Zahid Adnan, Founder of The Plant Bible suggests: 'The ideal time to prune snapdragons is in late spring or early summer when the plants have finished their initial flush of flowering. This timing allows them to recover and produce new growth before the next blooming cycle. It's important to note that snapdragons are often grown as cool-season annuals or biennials, so pruning in late summer or fall may not be necessary if they will be replaced in the next season.'
Jacky Chou advises, 'Avoid heavy pruning in fall or winter, as snapdragons need their foliage to protect them from cold temperatures.'
Drew qualified as a journalist before studying for a horticulture qualification, after which he worked as a professional gardener for several years, specializing in kitchen gardening. He's now bringing his expertise and passion to Homes & Gardens as a member of our team.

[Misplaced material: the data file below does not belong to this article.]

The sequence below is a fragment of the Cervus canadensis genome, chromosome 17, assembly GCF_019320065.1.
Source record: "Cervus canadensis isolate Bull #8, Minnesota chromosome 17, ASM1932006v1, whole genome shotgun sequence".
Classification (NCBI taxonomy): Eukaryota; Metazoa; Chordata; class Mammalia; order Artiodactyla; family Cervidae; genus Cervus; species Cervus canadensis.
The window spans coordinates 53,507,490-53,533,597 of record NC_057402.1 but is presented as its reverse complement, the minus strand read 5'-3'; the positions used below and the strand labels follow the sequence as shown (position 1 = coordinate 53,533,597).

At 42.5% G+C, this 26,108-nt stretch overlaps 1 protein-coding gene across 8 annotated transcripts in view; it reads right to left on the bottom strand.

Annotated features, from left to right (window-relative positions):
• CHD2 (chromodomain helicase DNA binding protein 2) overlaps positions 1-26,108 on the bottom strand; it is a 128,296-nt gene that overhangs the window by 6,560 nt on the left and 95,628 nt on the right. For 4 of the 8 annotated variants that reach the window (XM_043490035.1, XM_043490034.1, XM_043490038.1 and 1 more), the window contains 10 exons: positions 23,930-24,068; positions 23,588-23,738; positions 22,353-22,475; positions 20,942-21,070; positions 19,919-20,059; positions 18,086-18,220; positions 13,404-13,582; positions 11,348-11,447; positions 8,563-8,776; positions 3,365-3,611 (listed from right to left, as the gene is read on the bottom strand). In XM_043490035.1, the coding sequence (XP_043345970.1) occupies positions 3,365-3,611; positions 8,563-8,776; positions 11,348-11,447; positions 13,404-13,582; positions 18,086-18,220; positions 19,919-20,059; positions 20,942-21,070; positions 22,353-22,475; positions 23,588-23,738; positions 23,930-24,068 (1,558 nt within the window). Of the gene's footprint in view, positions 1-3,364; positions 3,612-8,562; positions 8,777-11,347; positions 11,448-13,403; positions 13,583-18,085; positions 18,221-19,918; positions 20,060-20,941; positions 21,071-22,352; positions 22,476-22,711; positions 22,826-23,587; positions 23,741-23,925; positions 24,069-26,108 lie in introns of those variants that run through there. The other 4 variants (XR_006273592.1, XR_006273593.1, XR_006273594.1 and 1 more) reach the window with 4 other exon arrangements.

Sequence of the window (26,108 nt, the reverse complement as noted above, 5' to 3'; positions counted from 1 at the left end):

Pruning snapdragons is a simple... and possibly even enjoyable task that can prolong the iconic flowers' blooms during the summer months. Rejuvenating these multi-colored plants will enrich your garden and attract pollinators to your garden, which will benefit the rest of your plants as well.
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Lola Houlton is a news writer for Homes & Gardens. She has been writing content for Future PLC for the past five years, in particular Homes & Gardens, Real Homes and GardeningEtc. She writes on a broad range of subjects, including recipe articles, reviewing products, writing ‘how to’ and ‘when to’ articles. Lola now writes about everything from organization through to house plants. Lola is a graduate student, who completed her degree in Psychology at the University of Sussex. She has also spent some time working at the BBC.